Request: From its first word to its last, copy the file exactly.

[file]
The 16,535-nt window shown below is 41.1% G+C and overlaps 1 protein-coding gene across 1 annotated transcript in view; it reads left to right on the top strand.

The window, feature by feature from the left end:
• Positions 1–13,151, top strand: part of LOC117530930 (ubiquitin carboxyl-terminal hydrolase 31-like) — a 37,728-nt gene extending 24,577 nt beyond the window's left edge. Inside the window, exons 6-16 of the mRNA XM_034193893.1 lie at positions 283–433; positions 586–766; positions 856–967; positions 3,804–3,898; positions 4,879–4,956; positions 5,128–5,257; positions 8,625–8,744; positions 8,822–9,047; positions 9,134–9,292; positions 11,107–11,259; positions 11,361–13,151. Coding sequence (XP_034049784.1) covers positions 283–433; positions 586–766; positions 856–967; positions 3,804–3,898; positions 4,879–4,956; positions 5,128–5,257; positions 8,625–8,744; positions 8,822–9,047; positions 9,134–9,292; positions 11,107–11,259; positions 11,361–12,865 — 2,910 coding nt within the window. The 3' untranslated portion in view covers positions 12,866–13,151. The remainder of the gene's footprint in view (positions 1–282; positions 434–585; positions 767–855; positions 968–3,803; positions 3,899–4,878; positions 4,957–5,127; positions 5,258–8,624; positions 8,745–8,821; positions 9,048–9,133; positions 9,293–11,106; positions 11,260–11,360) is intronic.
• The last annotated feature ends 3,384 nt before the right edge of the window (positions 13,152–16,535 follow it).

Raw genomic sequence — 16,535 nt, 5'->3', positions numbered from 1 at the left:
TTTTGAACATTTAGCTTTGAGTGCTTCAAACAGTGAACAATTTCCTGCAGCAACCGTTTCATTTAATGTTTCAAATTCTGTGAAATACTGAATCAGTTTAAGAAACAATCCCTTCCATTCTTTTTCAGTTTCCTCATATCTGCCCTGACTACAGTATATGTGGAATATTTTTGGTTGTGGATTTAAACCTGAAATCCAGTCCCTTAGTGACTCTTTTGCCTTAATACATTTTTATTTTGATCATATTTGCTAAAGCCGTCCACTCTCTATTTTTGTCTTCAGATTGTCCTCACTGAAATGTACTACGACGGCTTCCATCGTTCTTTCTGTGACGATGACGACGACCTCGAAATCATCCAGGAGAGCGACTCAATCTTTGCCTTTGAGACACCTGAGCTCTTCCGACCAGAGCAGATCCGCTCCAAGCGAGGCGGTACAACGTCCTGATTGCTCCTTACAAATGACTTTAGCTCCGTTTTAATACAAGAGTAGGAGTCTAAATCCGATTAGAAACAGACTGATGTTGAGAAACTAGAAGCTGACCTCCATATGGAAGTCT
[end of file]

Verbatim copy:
The 16,535-nt window shown below is 41.1% G+C and overlaps 1 protein-coding gene across 1 annotated transcript in view; it reads left to right on the top strand.

The window, feature by feature from the left end:
• Positions 1–13,151, top strand: part of LOC117530930 (ubiquitin carboxyl-terminal hydrolase 31-like) — a 37,728-nt gene extending 24,577 nt beyond the window's left edge. Inside the window, exons 6-16 of the mRNA XM_034193893.1 lie at positions 283–433; positions 586–766; positions 856–967; positions 3,804–3,898; positions 4,879–4,956; positions 5,128–5,257; positions 8,625–8,744; positions 8,822–9,047; positions 9,134–9,292; positions 11,107–11,259; positions 11,361–13,151. Coding sequence (XP_034049784.1) covers positions 283–433; positions 586–766; positions 856–967; positions 3,804–3,898; positions 4,879–4,956; positions 5,128–5,257; positions 8,625–8,744; positions 8,822–9,047; positions 9,134–9,292; positions 11,107–11,259; positions 11,361–12,865 — 2,910 coding nt within the window. The 3' untranslated portion in view covers positions 12,866–13,151. The remainder of the gene's footprint in view (positions 1–282; positions 434–585; positions 767–855; positions 968–3,803; positions 3,899–4,878; positions 4,957–5,127; positions 5,258–8,624; positions 8,745–8,821; positions 9,048–9,133; positions 9,293–11,106; positions 11,260–11,360) is intronic.
• The last annotated feature ends 3,384 nt before the right edge of the window (positions 13,152–16,535 follow it).

Raw genomic sequence — 16,535 nt, 5'->3', positions numbered from 1 at the left:
TTTTGAACATTTAGCTTTGAGTGCTTCAAACAGTGAACAATTTCCTGCAGCAACCGTTTCATTTAATGTTTCAAATTCTGTGAAATACTGAATCAGTTTAAGAAACAATCCCTTCCATTCTTTTTCAGTTTCCTCATATCTGCCCTGACTACAGTATATGTGGAATATTTTTGGTTGTGGATTTAAACCTGAAATCCAGTCCCTTAGTGACTCTTTTGCCTTAATACATTTTTATTTTGATCATATTTGCTAAAGCCGTCCACTCTCTATTTTTGTCTTCAGATTGTCCTCACTGAAATGTACTACGACGGCTTCCATCGTTCTTTCTGTGACGATGACGACGACCTCGAAATCATCCAGGAGAGCGACTCAATCTTTGCCTTTGAGACACCTGAGCTCTTCCGACCAGAGCAGATCCGCTCCAAGCGAGGCGGTACAACGTCCTGATTGCTCCTTACAAATGACTTTAGCTCCGTTTTAATACAAGAGTAGGAGTCTAAATCCGATTAGAAACAGACTGATGTTGAGAAACTAGAAGCTGACCTCCATATGGAAGTCT